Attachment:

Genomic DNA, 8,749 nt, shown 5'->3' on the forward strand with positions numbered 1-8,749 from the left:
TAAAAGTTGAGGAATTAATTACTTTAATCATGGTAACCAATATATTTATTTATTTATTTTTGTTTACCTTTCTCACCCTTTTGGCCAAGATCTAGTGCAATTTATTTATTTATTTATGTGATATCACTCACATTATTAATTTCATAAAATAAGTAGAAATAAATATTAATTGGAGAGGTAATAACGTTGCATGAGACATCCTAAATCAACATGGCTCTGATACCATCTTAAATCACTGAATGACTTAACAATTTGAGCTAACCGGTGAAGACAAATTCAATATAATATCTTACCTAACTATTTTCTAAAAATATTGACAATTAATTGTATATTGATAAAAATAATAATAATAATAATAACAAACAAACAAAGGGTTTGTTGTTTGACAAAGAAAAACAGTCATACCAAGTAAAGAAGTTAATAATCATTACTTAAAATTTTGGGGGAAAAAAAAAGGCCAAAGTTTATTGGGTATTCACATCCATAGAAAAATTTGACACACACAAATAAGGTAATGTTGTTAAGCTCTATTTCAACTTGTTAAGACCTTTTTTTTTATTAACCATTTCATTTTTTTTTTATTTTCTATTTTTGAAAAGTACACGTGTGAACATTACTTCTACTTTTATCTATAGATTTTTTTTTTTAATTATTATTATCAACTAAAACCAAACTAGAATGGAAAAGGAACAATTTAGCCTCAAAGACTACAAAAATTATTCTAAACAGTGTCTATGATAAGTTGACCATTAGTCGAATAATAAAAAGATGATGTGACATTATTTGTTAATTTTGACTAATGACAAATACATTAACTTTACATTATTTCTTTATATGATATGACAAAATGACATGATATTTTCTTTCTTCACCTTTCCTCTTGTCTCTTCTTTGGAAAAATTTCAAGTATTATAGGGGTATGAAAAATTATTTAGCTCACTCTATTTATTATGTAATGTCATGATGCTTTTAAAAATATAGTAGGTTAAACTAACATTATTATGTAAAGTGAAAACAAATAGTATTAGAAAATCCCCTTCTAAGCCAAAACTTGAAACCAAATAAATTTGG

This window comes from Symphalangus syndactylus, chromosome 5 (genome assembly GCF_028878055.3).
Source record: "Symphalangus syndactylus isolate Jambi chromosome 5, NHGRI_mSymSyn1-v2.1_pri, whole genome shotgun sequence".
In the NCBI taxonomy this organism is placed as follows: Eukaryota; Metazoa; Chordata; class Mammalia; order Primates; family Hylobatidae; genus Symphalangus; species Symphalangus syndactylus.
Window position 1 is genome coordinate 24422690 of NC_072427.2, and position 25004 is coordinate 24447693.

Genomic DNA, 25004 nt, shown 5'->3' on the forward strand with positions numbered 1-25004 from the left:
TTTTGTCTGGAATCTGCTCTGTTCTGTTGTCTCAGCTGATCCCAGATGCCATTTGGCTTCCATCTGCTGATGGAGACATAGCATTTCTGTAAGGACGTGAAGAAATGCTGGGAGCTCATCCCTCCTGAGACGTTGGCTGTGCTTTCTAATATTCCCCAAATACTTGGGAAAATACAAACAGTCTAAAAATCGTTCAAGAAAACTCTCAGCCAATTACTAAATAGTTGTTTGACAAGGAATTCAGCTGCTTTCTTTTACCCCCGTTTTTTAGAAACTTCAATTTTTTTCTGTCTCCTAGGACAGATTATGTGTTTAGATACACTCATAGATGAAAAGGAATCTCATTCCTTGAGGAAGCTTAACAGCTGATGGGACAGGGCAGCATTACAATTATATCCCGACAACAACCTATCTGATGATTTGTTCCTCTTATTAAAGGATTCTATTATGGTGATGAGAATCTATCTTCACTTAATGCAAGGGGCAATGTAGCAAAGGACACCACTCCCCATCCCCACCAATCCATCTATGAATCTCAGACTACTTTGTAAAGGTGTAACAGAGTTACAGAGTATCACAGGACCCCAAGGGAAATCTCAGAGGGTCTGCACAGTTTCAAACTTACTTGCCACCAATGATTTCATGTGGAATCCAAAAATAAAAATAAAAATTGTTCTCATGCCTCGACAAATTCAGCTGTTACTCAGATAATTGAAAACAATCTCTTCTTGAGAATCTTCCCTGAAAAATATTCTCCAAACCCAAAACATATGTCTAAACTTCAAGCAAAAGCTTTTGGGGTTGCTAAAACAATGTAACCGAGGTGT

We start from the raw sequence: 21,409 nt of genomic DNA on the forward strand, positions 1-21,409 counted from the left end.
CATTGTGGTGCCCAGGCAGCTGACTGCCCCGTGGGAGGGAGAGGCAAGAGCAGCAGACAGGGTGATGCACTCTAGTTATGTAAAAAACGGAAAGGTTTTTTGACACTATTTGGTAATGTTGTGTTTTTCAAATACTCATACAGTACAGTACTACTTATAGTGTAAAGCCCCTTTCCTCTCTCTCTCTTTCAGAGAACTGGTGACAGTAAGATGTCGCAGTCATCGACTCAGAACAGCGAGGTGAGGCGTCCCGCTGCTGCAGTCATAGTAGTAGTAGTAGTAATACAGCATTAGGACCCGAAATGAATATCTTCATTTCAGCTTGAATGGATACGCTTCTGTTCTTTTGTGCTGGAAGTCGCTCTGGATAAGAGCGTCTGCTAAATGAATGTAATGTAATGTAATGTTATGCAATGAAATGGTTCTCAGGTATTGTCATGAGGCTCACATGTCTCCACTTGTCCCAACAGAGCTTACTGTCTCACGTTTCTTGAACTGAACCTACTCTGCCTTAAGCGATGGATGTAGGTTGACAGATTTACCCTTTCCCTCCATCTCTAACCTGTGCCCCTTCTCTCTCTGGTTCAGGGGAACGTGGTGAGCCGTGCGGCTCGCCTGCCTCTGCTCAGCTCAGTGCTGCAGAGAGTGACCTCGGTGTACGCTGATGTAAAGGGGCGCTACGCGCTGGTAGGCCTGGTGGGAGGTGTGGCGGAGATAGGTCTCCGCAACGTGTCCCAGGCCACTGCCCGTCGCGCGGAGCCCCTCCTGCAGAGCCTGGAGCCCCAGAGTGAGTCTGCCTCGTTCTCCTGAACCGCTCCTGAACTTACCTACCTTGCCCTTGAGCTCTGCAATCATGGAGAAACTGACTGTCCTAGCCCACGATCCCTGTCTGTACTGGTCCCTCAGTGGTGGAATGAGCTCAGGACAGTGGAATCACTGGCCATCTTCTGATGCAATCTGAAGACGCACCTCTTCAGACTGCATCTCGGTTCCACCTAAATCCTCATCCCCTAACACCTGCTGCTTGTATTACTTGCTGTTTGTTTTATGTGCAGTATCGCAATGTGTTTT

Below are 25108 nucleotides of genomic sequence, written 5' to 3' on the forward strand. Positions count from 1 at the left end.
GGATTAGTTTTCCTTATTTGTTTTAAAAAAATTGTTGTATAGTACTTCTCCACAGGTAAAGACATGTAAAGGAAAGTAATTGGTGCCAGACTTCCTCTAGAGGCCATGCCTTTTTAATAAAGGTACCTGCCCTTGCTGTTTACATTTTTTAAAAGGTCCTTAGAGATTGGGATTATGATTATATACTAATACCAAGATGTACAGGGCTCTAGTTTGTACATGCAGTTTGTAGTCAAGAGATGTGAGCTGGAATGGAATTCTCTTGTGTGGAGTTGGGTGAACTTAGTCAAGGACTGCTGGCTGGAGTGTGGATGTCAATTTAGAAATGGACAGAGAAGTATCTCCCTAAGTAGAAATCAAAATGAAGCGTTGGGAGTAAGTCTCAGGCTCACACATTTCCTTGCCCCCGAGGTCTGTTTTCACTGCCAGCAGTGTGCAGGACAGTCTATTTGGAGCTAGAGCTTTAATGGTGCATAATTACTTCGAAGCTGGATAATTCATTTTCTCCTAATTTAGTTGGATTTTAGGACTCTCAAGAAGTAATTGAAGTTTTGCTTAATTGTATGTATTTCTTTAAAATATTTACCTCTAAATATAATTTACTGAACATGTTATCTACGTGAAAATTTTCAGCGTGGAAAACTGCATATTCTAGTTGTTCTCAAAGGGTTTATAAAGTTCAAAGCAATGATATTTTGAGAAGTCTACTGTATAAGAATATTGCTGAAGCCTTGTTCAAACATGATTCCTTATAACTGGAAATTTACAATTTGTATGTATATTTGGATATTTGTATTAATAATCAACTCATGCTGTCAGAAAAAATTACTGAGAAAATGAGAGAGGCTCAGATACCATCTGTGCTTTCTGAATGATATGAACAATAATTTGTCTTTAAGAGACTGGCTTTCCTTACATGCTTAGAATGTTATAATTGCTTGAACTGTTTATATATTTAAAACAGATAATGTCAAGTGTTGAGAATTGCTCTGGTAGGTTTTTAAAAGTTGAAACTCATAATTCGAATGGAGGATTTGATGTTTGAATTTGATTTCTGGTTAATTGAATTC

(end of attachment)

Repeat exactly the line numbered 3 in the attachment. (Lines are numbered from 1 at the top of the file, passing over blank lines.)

This window comes from Symphalangus syndactylus, chromosome 5 (genome assembly GCF_028878055.3).